7.62x39 Galil Ace Pistol Build | Overview & Specs - Tactical AR500 Targets, Inc.

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7.62×39 Galil Ace Pistol Build | Overview & Specs

  • December 29, 2020
  • By Jared Daub

“If it ain’t broke, don’t fix it!” Ok, old timer. Sit down, relax and let’s dive into a somewhat unconventional take on this Galil Build. Sometimes excellence is a creation and “good enough” isn’t, well…good enough at all.

Before diving any deeper, let’s get some disclosures out of the way. This build was made possible by the help of quite a few companies. They sent products to be featured on this build. I feel that it is important to disclose that anytime a company decides to help out on a build. The companies that helped out with some of the components are KNS Precision, RS Regulate, Vortex, IWI, and RepRifle. Let’s dive into this build.

Above is a photo of our 5.45×39 Galil Ace in a factory configuration. Above is the 7.62×39. This is a solid picture comparing a stock Galil to a tastefully modified one. What you will notice is obvious refinements to the 7.62×39 Galil Ace above. There are also some internal modifications that will not be immediately seen. So the question becomes: why did I modify the Galil? Wasn’t it good out of the box? Does everyone need to modify their Galil to make it legit? The answer is simple: Out of the box the Galil Ace platform is amazing for most people. It is an AK variant available in 7.62×39, 5.56 NATO, 7.62×51, and if you were lucky enough: 5.45×39. It features many of the same traits as the AK platform, has a reciprocating left side charging handle (epic for right handed folks), uses AK variant magazines (7.62×39 and 5.45×39) and standard AR mags in the 5.56 NATO variant, SR25 mags for the 7.62×51 variant. In stock configuration they feature a non-adjustable SB tactical pistol stabilizing brace (for the shorter barrel version) or a stock for the 16″ versions. The Galil features a folding function, although in factory configuration it is very difficult to fold the stock or brace up. The SB tactical brace that is chosen also makes shooting difficult when folded because the brace partially covers the trigger guard. The 7.62×39 and 5.45×39 do not have last round hold open, the 5.56 NATO does have this feature. In factory configuration they feature a plastic handguard and under that is a steel heat shield. If you slide the covers off you have Picatinny rails at the 3, 6, and 9 O clock locations. The dust cover locks in tight and allows the mounting of any modern optic directly to the top. The factory iron sights are high quality and extremely durable and feature tritium inserts front and rear. The safety is technically ambidextrous, however it definitely works best for right handed folks in my opinion. There is a safety lever on the left side that can be used with your thumb, or a safety on the right side that can be activated with your right pointer finger. The Galil is made on a milled receiver and out of the box is an extremely high quality and durable firearm. I have virtually no real complaints of the platform. So why change it? I’m glad you asked.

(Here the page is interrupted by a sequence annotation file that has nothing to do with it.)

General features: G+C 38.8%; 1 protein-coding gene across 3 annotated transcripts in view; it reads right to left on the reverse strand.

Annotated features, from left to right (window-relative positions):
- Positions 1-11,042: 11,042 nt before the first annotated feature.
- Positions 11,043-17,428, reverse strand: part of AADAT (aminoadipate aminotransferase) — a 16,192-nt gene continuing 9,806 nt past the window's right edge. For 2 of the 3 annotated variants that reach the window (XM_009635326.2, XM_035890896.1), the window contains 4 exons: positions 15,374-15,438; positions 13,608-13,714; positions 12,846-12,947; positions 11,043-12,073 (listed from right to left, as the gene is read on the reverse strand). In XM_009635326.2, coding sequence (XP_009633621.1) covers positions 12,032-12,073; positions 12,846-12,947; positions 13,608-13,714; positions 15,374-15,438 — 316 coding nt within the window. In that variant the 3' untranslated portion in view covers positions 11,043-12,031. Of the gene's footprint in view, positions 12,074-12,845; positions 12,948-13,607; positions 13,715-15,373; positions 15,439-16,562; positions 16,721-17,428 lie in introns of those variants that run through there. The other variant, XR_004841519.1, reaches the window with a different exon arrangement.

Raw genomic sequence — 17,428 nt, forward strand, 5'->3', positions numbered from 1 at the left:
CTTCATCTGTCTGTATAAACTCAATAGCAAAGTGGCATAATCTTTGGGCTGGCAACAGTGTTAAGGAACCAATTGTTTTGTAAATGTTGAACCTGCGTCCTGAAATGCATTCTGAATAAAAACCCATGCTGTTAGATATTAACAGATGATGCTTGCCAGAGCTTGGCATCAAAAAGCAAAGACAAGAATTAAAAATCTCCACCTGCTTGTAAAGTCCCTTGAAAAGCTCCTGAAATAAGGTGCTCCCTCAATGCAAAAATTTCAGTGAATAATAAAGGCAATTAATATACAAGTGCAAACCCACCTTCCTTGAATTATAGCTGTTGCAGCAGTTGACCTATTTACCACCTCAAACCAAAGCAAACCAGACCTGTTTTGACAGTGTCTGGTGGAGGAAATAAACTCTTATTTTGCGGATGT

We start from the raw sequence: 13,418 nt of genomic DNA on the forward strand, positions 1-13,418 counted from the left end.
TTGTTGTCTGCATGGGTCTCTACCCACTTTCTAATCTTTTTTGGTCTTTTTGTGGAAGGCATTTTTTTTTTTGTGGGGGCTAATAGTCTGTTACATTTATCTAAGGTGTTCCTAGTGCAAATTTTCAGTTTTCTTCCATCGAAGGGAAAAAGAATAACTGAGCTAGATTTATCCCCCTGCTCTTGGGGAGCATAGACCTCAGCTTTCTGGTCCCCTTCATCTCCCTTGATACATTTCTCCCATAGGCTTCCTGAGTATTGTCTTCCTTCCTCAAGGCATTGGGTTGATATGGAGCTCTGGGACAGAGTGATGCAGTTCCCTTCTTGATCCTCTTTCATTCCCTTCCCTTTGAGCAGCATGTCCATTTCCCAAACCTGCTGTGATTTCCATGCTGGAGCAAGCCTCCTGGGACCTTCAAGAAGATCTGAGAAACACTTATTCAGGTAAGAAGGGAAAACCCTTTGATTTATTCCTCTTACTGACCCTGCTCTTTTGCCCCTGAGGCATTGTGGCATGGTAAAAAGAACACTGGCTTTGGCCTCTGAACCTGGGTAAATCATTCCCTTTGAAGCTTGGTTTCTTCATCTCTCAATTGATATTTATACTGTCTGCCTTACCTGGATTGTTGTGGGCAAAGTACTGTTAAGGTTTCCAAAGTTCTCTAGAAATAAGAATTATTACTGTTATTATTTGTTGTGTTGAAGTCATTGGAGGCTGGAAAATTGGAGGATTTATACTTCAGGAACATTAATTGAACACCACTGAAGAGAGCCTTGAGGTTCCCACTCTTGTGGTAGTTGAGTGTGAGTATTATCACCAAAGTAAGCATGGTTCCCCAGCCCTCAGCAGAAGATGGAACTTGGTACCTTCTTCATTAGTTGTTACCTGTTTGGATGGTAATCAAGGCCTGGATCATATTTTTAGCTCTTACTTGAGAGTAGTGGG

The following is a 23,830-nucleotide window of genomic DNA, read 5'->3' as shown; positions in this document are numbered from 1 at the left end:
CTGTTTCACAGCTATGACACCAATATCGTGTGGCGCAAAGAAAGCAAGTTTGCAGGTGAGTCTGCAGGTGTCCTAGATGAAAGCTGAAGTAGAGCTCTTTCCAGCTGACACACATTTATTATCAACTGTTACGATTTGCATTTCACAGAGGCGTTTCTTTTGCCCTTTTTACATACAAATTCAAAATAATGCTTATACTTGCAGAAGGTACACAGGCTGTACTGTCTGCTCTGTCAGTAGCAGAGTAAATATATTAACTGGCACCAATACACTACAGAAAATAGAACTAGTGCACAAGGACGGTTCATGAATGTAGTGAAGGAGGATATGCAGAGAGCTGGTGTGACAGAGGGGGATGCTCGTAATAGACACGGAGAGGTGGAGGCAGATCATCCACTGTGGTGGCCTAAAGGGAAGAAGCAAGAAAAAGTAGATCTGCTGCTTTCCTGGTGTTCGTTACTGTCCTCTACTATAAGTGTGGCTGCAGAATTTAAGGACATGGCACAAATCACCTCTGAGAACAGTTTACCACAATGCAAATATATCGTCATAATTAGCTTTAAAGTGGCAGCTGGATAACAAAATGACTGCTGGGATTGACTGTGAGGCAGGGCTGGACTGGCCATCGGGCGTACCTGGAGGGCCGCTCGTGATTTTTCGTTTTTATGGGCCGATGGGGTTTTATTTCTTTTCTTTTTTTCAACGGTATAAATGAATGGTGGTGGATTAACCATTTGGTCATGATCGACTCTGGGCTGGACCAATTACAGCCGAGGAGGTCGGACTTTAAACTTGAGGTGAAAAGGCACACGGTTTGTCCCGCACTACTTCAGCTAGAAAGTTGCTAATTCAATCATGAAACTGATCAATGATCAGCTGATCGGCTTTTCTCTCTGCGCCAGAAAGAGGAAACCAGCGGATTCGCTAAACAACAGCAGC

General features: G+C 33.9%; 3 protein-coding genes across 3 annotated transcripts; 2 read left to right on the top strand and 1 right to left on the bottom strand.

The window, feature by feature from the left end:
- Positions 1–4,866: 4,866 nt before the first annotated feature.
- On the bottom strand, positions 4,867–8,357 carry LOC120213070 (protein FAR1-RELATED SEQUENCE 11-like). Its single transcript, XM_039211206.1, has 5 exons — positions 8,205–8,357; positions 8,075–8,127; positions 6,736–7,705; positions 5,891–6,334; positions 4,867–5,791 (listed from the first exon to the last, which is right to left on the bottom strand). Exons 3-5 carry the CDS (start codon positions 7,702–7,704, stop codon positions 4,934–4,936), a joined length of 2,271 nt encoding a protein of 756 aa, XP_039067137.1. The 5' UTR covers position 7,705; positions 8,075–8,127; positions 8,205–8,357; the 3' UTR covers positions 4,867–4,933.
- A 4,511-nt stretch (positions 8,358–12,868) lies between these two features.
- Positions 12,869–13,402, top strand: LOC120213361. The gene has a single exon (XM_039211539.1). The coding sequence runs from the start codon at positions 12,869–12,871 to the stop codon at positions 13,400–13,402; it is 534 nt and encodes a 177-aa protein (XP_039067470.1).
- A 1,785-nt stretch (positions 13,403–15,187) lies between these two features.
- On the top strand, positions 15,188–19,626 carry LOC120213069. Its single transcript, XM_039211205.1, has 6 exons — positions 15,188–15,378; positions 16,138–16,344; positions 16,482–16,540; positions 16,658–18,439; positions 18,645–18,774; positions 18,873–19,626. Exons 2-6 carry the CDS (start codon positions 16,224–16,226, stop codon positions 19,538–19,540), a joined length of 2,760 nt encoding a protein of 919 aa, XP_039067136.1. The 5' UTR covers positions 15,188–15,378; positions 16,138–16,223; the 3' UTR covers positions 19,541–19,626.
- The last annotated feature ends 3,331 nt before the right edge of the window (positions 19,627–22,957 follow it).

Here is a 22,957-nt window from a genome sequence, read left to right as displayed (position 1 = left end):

Ultimately my process for learning a gun rarely starts with modifications. If it is a new-to-me platform, much like the Galil, I spend a solid couple months running it in stock configuration. I spend time learning the platform and figuring out exactly what I want from a firearm. I did exactly that with the Galil Ace and along the way found a few areas that I though could be refined further.